22 Oct

Basic JavaScript Part 1 : Functions

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Functions are a very important concept in most programming languages, but they are even more important in JavaScript. When you read this as a C# or VB developer you probably won’t see this as a big deal. But there are some essential things you can do with functions that you should be aware of when doing JavaScript development.

Self-executing functions

As the name implies, these are functions that are called after they are defined. Let’s look at an example:

  function() {
    alert("Hello Mars");

This basically is an anonymous function that is invoked immediately, caused by the last pair of parentheses. It’s also possible to specify arguments to the anonymous function like so:

  function(planet) {
    alert("Hello " +  planet);

Why is this useful? Well, you can do all sorts of stuff with self-executing functions like one-off initialization without having to mess around with global variables. They are also commonly used for variable scoping. Variables declared inside a self-executing function cannot be accessed from outside the function. This way it’s possible to provide proper encapsulation, which I might come back in a later blog post. 

Inner functions

This feature reminds me to the early stages of career as a software developer when I was still programming Delphi. Just like Delphi, JavaScript makes it possible to define functions inside another function.

function show() {
  function getPlanet() {
    return "Saturn";
  alert("Hello " + getPlanet());

The function show() is publicly available, but the function getPlanet() is a private function and can only be called from code that lives inside the show() function. So the main benefit here is encapsulation.

Self-rewriting functions

It’s possible to assign functions to a variable. Nothing unusual there. But we can also assign a new function to the same variable from within the function that was originally assigned to the variable. You can think of it as a function that rewrites itself from the inside when it is executed. This probably sounds more complicated that it really is so I’ll show you an example.

var doSomething = function() {
  alert("Doing something useful");

  doSomething = function() {
    alert("But I already did something!");    

Again, this technique is quite useful when you need to do some one-off initialization or perhaps feature sniffing on different browsers.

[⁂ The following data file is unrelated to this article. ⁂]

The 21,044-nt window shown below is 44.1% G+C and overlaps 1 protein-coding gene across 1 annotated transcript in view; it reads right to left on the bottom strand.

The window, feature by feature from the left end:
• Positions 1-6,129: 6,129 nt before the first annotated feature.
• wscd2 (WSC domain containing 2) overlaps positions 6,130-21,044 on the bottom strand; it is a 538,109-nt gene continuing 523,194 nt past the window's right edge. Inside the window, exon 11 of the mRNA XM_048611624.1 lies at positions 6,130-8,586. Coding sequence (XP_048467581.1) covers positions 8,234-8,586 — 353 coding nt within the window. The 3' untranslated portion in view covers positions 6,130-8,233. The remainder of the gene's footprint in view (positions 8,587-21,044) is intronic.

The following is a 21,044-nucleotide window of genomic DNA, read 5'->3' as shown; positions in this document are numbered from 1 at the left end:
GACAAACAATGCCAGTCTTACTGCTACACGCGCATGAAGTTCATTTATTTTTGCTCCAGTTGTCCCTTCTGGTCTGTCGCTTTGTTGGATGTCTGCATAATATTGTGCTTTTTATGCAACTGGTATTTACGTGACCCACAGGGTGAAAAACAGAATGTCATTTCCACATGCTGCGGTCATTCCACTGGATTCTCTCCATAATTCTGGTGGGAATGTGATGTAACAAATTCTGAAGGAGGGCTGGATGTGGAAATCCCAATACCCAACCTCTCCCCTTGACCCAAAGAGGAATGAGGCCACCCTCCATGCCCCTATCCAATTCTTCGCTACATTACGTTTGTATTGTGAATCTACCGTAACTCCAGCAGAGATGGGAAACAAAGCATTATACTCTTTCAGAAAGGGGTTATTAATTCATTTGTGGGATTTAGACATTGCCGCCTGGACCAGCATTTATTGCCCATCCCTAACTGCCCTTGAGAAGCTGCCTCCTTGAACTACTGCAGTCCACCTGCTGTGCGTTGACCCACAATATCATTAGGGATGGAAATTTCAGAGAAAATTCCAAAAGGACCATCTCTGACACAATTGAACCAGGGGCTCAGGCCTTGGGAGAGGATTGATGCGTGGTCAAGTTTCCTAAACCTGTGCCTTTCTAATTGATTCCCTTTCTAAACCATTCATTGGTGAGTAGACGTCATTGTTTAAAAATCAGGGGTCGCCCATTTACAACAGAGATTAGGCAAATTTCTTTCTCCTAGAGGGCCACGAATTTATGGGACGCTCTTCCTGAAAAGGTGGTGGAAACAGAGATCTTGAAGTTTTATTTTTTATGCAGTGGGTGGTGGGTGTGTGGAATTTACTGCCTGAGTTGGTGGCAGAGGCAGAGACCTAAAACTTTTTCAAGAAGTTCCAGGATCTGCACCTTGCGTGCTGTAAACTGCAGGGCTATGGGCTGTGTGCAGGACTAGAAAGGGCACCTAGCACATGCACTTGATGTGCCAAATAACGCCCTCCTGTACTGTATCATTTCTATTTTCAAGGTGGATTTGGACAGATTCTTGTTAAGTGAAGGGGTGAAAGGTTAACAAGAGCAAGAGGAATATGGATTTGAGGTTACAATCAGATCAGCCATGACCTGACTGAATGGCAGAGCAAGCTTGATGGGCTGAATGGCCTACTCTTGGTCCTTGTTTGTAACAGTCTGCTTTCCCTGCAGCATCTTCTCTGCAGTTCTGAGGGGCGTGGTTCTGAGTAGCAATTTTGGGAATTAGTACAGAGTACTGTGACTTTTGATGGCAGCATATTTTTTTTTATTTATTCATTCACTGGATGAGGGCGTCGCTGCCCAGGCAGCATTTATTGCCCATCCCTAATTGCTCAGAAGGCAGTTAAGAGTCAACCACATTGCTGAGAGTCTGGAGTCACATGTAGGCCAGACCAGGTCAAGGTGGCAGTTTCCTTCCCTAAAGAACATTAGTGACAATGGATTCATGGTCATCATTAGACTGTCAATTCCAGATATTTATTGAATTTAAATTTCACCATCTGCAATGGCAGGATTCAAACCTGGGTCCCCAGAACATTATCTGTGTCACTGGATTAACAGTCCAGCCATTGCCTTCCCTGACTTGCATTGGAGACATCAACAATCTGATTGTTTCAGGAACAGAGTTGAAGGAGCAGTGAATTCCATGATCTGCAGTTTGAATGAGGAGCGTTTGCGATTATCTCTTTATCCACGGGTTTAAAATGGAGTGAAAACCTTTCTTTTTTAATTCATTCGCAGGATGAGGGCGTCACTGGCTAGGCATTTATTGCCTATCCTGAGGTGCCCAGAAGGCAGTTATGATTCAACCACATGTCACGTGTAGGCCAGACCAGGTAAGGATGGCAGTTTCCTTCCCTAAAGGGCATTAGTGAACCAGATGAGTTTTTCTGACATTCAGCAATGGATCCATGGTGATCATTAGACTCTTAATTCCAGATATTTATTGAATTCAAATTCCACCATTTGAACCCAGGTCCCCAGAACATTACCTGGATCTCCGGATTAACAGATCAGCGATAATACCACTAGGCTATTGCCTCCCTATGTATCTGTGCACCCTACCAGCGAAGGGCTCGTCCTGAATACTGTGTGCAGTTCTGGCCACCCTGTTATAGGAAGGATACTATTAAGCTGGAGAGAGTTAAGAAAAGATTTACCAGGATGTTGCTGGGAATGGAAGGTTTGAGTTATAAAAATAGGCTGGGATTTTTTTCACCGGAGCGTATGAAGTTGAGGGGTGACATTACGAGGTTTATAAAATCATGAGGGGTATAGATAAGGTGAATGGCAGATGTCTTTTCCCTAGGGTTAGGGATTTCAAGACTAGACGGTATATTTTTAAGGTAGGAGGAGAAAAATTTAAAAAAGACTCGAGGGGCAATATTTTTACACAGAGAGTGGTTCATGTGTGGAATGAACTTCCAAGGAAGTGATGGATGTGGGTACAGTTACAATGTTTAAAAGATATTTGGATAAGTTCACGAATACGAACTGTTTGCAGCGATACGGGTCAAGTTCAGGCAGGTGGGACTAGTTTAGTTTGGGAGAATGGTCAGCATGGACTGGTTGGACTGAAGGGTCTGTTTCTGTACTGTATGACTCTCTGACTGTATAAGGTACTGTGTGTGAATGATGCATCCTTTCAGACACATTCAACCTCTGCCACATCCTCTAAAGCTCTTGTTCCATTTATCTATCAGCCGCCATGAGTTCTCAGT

In order to understand closures in JavaScript, it is also vital to understand scoping. Unlike other programming languages, JavaScript has function scope instead of block scope. This is also called scope chain.

function foo() {
  var x = 8;
  if(x > 0)
    var y = 12;
    function bar() {
      alert(x + y);  

This might come of a little bit strange, but this code is completely legit. Both the variables x and y are available inside our self-executing function bar(). Variable y is available in function foo() after its definition inside the if block. This is why it’s a best practice in JavaScript to declare all variables at the top of the function in order to prevent some nastiness later on.

JavaScript functions also have lexical scope. This means that a function doesn’t create its scope at runtime but when its defined. I have to admit that I still run into some issues regarding this concept from time to time.

Now let’s get back to closures by looking at a very basic example.

function foo()
  var x = 15;
  return function() {
    return x;

This might look familiar when you’ve worked with lambdas in C#. Calling the function foo() returns another function that returns the value of the local variable x. Closures are often used when doing OO-style programming in JavaScript. An example of this are getters and setters.


These are just some of the nice little tidbits that are very powerful tools in your JavaScript tool belt. Actually sitting down and learning about JavaScript as a programming language can be a real eye opener and a very rewarding experience.

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